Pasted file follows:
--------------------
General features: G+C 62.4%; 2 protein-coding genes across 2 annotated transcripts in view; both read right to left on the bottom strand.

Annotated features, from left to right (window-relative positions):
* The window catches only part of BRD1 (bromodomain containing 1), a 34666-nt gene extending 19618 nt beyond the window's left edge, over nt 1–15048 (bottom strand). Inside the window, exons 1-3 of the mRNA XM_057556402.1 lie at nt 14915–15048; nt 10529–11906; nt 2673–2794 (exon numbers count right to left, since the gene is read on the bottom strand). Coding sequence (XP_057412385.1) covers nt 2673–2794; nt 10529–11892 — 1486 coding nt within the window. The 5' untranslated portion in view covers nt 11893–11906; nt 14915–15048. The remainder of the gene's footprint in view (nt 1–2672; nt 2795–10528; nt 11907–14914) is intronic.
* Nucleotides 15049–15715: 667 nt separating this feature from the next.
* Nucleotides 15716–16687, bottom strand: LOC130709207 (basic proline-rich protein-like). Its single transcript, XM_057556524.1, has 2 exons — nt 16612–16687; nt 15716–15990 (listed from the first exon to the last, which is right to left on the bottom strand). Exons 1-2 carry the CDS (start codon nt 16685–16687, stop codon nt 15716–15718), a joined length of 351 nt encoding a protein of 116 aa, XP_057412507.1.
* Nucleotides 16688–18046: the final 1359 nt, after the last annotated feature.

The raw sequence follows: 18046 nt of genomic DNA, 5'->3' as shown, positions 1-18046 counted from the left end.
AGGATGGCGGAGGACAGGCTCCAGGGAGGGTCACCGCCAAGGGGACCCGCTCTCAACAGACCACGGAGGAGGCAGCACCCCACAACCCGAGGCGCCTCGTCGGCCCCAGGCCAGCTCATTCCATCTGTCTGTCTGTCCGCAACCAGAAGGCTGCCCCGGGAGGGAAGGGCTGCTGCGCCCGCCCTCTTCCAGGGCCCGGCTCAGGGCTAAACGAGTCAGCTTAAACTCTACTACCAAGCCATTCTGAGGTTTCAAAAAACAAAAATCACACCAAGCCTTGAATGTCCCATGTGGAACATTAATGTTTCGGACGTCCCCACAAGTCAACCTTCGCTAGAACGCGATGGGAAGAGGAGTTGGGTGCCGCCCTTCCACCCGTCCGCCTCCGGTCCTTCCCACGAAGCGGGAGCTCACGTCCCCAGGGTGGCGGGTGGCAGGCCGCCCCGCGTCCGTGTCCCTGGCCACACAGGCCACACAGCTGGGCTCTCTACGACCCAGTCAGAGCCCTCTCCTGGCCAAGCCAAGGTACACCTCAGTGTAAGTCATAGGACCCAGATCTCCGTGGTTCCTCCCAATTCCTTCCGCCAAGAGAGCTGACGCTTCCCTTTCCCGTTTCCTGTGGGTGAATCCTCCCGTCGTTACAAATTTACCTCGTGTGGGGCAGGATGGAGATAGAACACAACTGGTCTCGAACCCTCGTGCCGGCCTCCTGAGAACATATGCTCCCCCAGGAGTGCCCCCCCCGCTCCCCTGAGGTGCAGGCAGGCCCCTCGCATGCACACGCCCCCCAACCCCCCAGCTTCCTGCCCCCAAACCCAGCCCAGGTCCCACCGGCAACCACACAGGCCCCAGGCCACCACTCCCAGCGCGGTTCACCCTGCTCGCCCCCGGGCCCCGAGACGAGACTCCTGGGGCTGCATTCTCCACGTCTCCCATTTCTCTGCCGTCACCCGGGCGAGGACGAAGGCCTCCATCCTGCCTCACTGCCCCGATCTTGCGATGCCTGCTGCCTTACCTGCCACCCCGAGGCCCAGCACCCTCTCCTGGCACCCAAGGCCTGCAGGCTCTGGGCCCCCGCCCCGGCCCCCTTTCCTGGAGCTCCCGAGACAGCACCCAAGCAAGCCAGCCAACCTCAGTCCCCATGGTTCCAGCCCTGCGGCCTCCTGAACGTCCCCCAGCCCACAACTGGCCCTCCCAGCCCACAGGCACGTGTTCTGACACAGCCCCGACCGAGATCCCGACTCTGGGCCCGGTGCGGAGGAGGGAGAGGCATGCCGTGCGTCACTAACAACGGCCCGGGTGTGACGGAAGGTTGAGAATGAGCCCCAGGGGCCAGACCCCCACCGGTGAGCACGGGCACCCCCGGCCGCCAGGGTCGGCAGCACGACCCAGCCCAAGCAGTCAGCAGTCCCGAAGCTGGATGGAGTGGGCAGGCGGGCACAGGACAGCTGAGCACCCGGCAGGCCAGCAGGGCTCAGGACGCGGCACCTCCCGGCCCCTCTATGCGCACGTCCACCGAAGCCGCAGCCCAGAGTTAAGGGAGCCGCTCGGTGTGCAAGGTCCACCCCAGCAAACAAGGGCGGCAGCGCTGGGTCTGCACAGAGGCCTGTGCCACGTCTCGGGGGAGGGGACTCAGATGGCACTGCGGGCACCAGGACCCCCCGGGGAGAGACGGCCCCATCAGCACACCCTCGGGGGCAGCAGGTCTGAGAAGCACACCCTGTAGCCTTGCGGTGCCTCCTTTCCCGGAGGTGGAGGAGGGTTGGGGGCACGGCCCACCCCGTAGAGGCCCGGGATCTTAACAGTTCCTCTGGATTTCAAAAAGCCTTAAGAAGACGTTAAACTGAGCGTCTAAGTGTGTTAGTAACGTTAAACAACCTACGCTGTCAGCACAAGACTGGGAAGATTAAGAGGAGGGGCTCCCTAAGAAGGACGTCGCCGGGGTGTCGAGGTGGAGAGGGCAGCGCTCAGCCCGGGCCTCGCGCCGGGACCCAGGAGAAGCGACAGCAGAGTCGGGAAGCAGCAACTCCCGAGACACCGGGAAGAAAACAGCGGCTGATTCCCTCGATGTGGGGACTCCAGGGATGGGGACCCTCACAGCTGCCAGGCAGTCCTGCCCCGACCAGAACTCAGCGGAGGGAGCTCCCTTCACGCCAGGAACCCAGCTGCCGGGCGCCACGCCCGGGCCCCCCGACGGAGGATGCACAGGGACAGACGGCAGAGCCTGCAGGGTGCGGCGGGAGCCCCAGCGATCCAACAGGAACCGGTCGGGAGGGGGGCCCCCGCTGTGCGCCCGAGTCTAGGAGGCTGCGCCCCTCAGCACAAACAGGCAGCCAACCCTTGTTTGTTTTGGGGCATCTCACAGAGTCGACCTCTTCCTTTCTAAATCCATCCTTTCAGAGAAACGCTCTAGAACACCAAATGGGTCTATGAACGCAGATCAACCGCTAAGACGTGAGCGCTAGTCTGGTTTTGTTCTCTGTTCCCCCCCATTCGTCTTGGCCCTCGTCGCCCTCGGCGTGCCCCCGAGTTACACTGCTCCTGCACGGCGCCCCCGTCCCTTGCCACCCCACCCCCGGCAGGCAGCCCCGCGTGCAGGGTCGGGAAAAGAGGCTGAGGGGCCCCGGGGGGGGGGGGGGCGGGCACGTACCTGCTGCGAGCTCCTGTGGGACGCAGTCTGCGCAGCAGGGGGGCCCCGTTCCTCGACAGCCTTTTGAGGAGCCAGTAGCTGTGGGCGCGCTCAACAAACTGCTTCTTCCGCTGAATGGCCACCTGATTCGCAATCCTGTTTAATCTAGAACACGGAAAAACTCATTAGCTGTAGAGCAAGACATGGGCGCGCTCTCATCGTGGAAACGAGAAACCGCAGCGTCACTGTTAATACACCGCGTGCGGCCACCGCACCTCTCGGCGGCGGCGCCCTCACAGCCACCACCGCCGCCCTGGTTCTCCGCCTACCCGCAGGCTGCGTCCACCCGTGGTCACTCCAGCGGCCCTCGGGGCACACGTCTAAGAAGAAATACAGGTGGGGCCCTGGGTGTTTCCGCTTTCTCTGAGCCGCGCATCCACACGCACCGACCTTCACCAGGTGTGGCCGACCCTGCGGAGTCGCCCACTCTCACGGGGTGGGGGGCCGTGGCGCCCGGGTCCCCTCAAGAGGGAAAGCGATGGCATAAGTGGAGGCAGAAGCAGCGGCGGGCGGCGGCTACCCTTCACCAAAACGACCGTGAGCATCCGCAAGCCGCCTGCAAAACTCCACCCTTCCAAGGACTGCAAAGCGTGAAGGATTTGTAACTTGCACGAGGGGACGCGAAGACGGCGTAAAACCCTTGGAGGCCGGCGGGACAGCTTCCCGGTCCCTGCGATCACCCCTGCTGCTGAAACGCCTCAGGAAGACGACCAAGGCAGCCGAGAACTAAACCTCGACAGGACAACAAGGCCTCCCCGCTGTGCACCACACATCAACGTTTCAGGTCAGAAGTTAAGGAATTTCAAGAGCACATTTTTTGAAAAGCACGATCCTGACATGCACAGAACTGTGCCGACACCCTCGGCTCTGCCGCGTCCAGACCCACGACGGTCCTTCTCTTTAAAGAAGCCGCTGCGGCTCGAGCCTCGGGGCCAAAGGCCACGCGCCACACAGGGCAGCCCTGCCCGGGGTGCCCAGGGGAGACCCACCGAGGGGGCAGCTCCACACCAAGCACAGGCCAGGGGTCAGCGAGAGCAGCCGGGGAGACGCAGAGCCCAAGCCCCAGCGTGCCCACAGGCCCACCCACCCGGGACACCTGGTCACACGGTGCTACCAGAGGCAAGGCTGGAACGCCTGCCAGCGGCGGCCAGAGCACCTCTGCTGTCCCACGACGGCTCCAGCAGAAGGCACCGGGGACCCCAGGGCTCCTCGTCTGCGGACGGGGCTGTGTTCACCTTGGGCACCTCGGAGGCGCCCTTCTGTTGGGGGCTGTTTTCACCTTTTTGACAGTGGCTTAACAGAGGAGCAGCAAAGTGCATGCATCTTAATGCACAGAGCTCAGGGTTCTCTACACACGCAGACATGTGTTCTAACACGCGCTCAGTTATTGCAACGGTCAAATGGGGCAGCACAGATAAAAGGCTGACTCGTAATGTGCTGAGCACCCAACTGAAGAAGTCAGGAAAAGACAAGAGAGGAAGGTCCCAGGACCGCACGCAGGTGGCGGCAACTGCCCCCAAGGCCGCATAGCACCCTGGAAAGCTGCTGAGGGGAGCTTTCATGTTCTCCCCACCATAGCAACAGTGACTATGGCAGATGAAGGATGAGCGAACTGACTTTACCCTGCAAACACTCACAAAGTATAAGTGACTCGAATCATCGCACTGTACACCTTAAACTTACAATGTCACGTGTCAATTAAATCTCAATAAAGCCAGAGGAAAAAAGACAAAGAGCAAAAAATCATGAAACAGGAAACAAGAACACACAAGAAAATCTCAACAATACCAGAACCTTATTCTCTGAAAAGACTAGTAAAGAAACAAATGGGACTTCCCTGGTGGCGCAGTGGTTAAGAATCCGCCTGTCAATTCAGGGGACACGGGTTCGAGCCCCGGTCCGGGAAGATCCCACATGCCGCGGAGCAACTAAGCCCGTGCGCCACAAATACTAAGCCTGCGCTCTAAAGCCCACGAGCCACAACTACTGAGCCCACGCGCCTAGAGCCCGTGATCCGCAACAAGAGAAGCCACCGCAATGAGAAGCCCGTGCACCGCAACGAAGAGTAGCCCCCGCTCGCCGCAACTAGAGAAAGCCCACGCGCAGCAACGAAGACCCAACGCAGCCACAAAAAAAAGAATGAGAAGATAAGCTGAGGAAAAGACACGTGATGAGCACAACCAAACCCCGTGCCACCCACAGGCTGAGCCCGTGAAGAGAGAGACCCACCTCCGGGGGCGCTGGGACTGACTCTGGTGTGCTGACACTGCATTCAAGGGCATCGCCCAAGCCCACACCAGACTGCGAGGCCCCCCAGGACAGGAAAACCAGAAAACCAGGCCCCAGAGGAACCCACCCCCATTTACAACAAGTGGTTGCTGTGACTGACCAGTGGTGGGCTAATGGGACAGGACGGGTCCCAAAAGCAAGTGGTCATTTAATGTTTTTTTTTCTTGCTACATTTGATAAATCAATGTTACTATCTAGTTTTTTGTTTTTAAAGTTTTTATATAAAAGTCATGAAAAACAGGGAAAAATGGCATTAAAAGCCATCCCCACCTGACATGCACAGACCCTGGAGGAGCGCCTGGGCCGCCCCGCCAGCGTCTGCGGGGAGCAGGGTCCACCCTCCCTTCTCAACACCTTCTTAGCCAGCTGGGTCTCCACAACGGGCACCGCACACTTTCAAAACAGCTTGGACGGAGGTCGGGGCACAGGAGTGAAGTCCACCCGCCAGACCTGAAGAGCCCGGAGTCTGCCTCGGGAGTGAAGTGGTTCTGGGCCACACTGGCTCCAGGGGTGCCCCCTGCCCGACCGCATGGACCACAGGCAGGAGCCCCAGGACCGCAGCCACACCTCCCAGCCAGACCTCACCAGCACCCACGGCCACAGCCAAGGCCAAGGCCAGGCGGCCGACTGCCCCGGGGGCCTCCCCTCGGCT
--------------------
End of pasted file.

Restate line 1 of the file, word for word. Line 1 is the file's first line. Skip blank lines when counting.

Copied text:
General features: G+C 62.4%; 2 protein-coding genes across 2 annotated transcripts in view; both read right to left on the bottom strand.